A covers album is a hard sell for any artist, but for art rocker Peter Gabriel? Harder, if anything.
A covers album is a hard sell for any artist, but for art rocker Peter Gabriel? Harder, if anything. The real juice from the “Scratch My Back” project (in which Gabriel trades covers with other artists) is the “New Blood” show. The North American leg of his world tour, which launched April 28 in Montreal, rolled into Radio City Music Hall on Sunday, where Gabriel performed the entire record with a 54-piece orchestra. As on the album, a bombastic interpretation of Arcade Fire’s “My Body Is a Cage” is better than his version of, say, Randy Newman’s “I Think It’s Going to Rain Today.” Overall, the pensive tone Gabriel offers on the record is replaced with some welcome ferocity.
The best performances in the set aren’t necessarily the most intuitive ones. Magnetic Fields frontman Stephin Merritt has a warm bass voice, but when Gabriel wailed Merritt’s “The Book of Love” in his trademark rasping tenor, the song took on a whole new dimension. Gabriel also punched into Paul Simon’s “The Boy in the Bubble,” an affecting song even without the afrobeat trappings that ran through Simon’s album “Graceland.”
Renaissance-man arranger John Metcalfe has written gratifyingly complex orchestrations for Gabriel’s own songs as well. Standout compositions included a multipart ambient arrangement for David Bowie’s “Heroes,” but the high point was the performer’s standard, “Solsbury Hill,” which topped off the second set with a soaring interpolation of Beethoven’s 9th. Conductor Ben Foster is manifestly worth whatever Gabriel’s team is paying him.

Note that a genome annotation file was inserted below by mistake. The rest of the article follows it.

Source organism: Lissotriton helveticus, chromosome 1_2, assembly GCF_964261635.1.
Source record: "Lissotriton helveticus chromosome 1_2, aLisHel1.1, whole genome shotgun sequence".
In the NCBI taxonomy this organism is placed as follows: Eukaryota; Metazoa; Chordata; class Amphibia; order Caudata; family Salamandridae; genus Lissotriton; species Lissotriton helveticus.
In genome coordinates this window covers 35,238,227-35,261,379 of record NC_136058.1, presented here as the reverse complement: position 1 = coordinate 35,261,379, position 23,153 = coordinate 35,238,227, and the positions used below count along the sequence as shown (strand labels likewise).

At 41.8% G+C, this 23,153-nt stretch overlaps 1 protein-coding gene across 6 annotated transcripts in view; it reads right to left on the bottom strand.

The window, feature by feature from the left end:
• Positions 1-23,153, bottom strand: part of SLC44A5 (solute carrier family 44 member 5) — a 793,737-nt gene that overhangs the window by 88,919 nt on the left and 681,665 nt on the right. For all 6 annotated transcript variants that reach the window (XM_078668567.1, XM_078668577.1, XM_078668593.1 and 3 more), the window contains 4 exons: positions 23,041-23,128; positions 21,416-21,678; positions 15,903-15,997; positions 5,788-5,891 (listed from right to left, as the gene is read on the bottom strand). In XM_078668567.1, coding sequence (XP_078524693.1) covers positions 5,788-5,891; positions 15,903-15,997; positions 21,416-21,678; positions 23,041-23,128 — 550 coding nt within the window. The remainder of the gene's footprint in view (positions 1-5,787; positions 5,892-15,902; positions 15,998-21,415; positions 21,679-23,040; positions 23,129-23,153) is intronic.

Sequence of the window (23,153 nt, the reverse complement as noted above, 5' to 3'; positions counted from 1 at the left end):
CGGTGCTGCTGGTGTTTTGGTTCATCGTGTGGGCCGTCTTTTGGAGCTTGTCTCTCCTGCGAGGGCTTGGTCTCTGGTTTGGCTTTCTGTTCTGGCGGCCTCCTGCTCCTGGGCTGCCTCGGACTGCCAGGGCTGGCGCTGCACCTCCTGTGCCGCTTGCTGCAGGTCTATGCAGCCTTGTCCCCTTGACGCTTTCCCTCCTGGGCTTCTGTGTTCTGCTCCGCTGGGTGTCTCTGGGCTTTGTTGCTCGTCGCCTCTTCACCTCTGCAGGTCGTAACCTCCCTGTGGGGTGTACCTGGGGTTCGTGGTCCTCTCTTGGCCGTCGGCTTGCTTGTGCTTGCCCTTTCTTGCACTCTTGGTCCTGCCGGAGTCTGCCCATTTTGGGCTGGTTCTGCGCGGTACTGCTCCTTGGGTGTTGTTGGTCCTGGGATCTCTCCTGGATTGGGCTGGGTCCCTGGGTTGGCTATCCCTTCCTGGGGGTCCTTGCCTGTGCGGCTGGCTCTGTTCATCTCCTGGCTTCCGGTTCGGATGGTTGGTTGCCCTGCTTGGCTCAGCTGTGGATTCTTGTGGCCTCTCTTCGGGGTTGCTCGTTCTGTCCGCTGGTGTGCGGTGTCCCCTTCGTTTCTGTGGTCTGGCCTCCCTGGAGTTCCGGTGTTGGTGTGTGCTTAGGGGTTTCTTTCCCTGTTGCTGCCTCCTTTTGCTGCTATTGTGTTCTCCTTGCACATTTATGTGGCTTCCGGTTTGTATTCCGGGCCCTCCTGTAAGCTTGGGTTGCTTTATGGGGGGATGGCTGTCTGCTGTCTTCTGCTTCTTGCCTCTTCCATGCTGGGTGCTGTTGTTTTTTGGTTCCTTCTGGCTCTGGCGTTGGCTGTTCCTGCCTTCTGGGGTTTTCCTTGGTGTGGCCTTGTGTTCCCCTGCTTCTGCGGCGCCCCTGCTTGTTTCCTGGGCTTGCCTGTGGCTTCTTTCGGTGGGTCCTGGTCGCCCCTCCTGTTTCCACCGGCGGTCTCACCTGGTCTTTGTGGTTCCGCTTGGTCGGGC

Tech aspects were incredible, especially sound. With a smaller band, the act could have simply blasted its way out of Radio City, but Gabriel’s tech team lived up to its reputation, keeping violin levels from interfering with flute levels, etc. Oddly, the only casualty of all this careful parsing out of frequencies was Gabriel himself, who occasionally drowns in the orchestra. He seems to prefer it that way — during the encore’s instrumental send-off (“The Nest That Sailed the Sky”), the musical multihyphenate was content simply to play the piano.
Orchestra was composed of musicians who play for various local entities, including the New York Philharmonic, and will be reassembled with -area performers for the show at the Hollywood Bowl on Friday.